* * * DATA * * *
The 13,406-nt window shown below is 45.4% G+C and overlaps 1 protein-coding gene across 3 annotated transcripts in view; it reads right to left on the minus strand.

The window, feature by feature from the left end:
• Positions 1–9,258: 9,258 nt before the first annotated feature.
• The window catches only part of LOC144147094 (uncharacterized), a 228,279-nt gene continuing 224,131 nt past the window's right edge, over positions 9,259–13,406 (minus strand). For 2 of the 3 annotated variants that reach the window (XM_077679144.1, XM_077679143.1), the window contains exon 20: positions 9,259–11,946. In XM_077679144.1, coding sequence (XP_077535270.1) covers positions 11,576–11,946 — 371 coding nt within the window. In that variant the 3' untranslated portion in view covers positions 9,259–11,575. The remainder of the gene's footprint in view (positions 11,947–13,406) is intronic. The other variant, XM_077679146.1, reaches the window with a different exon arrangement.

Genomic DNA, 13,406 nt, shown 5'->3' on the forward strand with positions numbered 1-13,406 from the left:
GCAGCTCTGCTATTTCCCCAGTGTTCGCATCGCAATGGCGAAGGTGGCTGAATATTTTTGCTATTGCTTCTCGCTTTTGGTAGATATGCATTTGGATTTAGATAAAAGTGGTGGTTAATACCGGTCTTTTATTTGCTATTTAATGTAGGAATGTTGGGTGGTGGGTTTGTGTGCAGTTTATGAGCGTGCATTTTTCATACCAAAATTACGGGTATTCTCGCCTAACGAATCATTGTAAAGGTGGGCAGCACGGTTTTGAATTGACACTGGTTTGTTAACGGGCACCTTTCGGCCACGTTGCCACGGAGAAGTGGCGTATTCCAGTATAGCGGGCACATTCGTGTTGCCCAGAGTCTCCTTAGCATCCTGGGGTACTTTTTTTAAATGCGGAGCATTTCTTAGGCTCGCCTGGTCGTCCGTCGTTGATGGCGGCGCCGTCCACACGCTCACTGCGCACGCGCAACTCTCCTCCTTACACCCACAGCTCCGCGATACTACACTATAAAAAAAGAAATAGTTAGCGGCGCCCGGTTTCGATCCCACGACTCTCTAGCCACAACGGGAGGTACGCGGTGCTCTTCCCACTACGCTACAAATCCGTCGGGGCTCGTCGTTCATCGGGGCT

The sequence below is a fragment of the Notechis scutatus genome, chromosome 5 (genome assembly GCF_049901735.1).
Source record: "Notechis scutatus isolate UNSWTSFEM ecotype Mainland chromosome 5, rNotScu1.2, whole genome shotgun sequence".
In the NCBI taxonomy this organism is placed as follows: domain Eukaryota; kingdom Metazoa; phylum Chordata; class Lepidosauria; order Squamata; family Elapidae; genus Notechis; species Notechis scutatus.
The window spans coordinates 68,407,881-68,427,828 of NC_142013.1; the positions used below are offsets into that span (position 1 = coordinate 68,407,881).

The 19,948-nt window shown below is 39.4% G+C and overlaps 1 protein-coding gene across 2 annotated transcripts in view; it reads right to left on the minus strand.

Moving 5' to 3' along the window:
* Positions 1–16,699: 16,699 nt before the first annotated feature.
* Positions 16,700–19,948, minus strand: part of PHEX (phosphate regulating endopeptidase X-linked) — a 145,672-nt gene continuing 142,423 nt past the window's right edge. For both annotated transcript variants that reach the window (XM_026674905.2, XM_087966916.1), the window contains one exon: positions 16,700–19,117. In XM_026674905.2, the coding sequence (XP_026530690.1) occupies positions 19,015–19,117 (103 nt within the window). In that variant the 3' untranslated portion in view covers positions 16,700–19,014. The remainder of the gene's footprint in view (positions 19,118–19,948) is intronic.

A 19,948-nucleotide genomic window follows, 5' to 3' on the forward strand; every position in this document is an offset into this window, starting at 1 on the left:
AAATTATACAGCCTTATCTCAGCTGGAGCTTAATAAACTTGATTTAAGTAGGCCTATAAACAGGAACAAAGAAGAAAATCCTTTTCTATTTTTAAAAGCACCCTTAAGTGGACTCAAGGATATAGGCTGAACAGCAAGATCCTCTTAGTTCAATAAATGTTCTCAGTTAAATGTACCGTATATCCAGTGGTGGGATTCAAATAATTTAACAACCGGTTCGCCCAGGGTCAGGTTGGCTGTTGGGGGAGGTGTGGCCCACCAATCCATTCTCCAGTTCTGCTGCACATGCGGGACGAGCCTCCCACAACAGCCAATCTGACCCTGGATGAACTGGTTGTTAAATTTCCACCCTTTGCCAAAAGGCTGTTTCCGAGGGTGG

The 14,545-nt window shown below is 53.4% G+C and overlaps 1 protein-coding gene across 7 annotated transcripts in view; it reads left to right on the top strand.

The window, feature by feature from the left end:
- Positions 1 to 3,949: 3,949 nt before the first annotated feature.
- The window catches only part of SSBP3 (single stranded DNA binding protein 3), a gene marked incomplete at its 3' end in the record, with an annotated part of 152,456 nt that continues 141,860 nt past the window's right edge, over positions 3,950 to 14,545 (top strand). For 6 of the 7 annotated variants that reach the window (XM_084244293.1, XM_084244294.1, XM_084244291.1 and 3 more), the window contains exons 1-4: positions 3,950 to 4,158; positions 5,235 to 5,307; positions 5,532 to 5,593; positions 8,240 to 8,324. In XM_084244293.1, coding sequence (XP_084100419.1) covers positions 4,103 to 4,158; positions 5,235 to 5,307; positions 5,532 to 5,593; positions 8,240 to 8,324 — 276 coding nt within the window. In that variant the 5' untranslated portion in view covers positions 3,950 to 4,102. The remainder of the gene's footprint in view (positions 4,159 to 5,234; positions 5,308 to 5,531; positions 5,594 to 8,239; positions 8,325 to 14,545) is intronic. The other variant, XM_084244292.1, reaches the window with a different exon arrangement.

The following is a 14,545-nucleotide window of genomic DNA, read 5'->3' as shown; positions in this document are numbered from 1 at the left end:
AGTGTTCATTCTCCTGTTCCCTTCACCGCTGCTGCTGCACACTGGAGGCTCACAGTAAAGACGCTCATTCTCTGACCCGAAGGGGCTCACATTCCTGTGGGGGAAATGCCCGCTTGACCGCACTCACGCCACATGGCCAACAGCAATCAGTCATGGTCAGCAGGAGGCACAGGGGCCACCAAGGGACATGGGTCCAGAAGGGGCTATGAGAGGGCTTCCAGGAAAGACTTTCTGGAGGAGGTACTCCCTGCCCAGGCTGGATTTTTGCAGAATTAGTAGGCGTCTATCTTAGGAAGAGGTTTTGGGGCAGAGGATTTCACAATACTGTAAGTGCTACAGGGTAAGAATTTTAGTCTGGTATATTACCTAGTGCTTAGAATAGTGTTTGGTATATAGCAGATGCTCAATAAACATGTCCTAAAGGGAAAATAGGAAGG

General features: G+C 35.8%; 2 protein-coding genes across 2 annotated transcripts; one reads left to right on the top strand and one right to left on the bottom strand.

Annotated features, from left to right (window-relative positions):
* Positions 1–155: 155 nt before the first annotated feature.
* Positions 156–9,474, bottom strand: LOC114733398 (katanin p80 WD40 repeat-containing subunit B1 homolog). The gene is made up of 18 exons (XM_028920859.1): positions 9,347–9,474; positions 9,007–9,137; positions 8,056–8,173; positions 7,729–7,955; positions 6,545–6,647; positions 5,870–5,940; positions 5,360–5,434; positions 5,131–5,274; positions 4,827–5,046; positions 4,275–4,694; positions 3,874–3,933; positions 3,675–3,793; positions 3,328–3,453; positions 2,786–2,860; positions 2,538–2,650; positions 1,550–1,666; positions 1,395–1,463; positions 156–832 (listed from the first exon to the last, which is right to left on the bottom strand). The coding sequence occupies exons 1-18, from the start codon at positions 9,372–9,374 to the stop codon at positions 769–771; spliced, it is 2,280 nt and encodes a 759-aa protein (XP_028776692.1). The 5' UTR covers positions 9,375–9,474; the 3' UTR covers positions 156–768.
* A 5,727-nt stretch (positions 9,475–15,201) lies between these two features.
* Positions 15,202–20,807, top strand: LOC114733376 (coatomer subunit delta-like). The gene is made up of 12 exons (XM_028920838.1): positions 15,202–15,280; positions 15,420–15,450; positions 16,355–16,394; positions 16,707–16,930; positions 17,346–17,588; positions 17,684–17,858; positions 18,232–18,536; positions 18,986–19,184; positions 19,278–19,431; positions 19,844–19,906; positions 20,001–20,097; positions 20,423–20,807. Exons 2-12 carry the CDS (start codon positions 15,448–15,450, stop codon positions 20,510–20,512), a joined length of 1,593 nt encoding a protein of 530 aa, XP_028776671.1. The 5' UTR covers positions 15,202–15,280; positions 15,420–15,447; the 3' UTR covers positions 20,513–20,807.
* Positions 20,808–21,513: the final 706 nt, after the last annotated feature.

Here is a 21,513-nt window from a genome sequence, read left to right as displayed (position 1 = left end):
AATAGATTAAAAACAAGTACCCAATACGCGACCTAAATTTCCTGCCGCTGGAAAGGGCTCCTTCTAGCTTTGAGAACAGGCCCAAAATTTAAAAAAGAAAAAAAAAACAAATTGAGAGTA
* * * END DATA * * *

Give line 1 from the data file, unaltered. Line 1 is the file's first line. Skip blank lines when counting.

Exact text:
The 13,406-nt window shown below is 45.4% G+C and overlaps 1 protein-coding gene across 3 annotated transcripts in view; it reads right to left on the minus strand.